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Researchers Confirm: Ancient Mystery Mummy Legs Belong to Queen Nefertiti

Mich Escultura

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In 1904, Egyptologists ventured into the tomb of Queen Nefertiti only to find that her grand burial place had been looted and now just a shell of its former self. Among the remains within the tomb were three portions of mummified legs, which were assumed to belong to Queen Nefertiti.

The owner of these mummified legs have baffled Egyptologists for decades.

The owner of these mummified legs have baffled Egyptologists for decades.

Queen Nefertiti was the most famous wife of Ramses the Great, the ruler of Egypt from 1279 to 1213. The queen’s rob was among the most elaborate in the Valley of Queens, near the capital Luxor. The walls of her tomb were decorated with various colorful paintings, including a ceiling depicting the night sky.

Nefertiti's Tomb in the Valley of Queens serve as proof of the lavishness of Egyptian royal tombs.

Nefertiti's Tomb in the Valley of Queens serve as proof of the lavishness of Egyptian royal tombs.

Nefertiti was not without her monuments outside her tomb. She has a statue found at a rock temple in Abu Simbel in southern Egypt, which is right beside her husband’s which is of the same size indicating her status.

Nefertiti’s tomb had been looted long before Egyptologists were able to study it. But there are a few clues that shed light on the lavishness of her tomb. It was a tomb with no signs of second burial (eliminating the possibility that the tomb belonged to one of Ramses’ daughters), and were 34 “shabtis” with her name engraved on them left behind in her tomb. These are wooden figurines to provide the dead with manual labor in the afterlife.

Not only was Queen Nefertiti known to be one of Ramses' most beloved wives, but she's the only one with monuments showing her equal status to her husband.

Not only was Queen Nefertiti known to be one of Ramses' most beloved wives, but she's the only one with monuments showing her equal status to her husband.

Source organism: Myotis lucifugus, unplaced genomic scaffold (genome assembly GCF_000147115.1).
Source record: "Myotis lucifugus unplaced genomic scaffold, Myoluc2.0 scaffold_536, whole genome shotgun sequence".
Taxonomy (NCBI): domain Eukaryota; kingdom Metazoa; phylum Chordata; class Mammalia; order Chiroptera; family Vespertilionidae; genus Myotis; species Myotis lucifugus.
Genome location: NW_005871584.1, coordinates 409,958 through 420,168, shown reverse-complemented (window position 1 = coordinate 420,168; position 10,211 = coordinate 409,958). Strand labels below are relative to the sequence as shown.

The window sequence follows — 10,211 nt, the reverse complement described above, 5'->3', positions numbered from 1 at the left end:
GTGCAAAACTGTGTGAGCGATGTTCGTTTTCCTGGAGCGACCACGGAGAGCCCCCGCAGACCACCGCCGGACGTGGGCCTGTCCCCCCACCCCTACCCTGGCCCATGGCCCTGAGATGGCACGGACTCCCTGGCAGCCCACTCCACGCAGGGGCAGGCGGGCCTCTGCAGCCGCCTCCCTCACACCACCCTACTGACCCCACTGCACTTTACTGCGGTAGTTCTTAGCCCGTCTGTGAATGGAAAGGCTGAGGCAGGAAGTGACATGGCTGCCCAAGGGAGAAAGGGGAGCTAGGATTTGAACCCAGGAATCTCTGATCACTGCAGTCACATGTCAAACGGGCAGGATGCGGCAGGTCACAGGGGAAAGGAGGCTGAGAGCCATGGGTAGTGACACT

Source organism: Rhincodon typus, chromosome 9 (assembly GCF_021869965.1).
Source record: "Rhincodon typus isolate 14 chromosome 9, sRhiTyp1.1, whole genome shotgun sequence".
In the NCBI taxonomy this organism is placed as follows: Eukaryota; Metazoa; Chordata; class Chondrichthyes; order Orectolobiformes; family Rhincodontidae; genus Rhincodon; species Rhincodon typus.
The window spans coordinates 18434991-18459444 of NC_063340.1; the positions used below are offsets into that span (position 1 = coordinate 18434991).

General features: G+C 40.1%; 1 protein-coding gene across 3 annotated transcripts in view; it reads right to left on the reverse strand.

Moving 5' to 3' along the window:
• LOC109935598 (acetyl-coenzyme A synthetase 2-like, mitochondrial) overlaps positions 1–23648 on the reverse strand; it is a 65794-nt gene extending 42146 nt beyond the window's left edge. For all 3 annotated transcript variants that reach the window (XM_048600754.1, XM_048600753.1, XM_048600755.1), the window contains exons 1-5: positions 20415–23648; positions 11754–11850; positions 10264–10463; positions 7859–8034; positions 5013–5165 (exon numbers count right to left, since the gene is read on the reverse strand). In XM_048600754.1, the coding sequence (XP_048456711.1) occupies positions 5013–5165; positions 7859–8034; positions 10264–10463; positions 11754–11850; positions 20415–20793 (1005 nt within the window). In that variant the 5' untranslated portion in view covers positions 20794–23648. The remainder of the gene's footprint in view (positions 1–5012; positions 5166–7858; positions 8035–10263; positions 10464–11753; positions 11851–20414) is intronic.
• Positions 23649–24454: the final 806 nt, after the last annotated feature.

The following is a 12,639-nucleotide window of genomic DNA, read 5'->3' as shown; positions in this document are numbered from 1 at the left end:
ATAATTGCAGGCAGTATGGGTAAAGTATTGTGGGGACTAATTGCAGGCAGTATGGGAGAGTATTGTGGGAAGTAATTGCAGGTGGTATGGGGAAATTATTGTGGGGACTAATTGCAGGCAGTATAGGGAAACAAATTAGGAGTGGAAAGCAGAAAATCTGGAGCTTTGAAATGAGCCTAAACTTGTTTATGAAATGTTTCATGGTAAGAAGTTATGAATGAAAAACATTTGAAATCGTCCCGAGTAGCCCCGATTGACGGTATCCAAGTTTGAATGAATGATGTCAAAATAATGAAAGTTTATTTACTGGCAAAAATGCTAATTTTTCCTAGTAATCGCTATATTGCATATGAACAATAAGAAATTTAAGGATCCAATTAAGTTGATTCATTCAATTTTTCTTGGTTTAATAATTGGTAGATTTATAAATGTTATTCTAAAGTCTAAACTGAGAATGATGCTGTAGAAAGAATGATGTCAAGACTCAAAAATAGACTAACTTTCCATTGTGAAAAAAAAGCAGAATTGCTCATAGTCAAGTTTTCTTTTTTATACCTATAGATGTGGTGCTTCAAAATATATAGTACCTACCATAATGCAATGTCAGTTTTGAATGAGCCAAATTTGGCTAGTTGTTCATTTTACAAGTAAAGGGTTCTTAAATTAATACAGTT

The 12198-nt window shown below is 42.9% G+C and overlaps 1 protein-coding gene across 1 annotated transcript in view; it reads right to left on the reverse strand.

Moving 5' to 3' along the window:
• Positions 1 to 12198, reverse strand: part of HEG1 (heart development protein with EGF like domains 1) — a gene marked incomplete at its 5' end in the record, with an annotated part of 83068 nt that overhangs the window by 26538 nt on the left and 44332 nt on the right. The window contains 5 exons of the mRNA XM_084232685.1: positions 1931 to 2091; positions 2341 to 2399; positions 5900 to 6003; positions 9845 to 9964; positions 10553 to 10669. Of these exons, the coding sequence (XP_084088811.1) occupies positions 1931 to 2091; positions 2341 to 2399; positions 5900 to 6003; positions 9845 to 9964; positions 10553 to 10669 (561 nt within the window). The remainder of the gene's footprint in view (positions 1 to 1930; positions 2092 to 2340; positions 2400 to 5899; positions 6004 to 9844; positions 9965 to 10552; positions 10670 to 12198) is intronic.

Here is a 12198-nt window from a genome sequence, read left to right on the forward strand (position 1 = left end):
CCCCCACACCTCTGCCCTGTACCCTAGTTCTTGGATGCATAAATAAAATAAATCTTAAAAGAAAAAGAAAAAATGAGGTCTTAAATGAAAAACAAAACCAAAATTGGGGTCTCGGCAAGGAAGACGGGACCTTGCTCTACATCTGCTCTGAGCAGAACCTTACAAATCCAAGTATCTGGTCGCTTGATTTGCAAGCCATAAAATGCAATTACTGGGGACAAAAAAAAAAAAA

As for the mummified legs still wrapped in linen, the fragments are as follows: the longest is about 30 cm and consists of part of a thigh bone, kneecap, and part of one of the long bones in the lower leg. The second and third sections consist of a part of a lower leg bone and a part of a thigh bone, respectively.

Frank Ruhli, director of the Institute of Evolutionary Medicine at the University of Zurich, and his team x-rayed the leg pieces to confirm that they did belonged to a woman between the age of 40 and 60, based on the arthritis in the knee. Queen Nefertiti died at around that age, in the 25th year of her husband’s reign. Furthermore, the substances used in embalming were consistent with those used in Egypt’s 19th and 20th dynasties.

The age of the mummified legs strengthened the argument that they belonged to the queen, and the embalming process used was consistent with the one used during her time.

The age of the mummified legs strengthened the argument that they belonged to the queen, and the embalming process used was consistent with the one used during her time.

Source: BDRKZN84

After years of no conclusive data on the owner of these legs, the researchers were able to deduce that the most likely owner of these mysterious legs was indeed Queen Nefertiti.

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